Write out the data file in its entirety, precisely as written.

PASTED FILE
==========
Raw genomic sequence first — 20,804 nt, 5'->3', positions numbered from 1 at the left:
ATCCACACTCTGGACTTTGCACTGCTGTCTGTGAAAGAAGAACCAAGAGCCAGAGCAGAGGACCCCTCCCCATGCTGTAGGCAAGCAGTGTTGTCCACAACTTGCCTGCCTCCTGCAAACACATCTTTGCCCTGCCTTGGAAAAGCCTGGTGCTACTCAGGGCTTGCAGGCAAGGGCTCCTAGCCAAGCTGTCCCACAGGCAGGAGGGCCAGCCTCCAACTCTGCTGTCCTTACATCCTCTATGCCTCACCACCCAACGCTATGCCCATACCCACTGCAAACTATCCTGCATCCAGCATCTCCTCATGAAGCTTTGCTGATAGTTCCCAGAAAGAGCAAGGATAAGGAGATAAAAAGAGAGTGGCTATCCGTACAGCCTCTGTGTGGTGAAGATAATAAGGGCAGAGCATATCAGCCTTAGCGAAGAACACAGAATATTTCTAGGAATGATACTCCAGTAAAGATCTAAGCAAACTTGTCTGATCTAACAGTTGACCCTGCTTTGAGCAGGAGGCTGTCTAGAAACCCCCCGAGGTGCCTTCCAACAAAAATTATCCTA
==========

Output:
Raw genomic sequence first — 20,804 nt, 5'->3', positions numbered from 1 at the left:
ATCCACACTCTGGACTTTGCACTGCTGTCTGTGAAAGAAGAACCAAGAGCCAGAGCAGAGGACCCCTCCCCATGCTGTAGGCAAGCAGTGTTGTCCACAACTTGCCTGCCTCCTGCAAACACATCTTTGCCCTGCCTTGGAAAAGCCTGGTGCTACTCAGGGCTTGCAGGCAAGGGCTCCTAGCCAAGCTGTCCCACAGGCAGGAGGGCCAGCCTCCAACTCTGCTGTCCTTACATCCTCTATGCCTCACCACCCAACGCTATGCCCATACCCACTGCAAACTATCCTGCATCCAGCATCTCCTCATGAAGCTTTGCTGATAGTTCCCAGAAAGAGCAAGGATAAGGAGATAAAAAGAGAGTGGCTATCCGTACAGCCTCTGTGTGGTGAAGATAATAAGGGCAGAGCATATCAGCCTTAGCGAAGAACACAGAATATTTCTAGGAATGATACTCCAGTAAAGATCTAAGCAAACTTGTCTGATCTAACAGTTGACCCTGCTTTGAGCAGGAGGCTGTCTAGAAACCCCCCGAGGTGCCTTCCAACAAAAATTATCCTA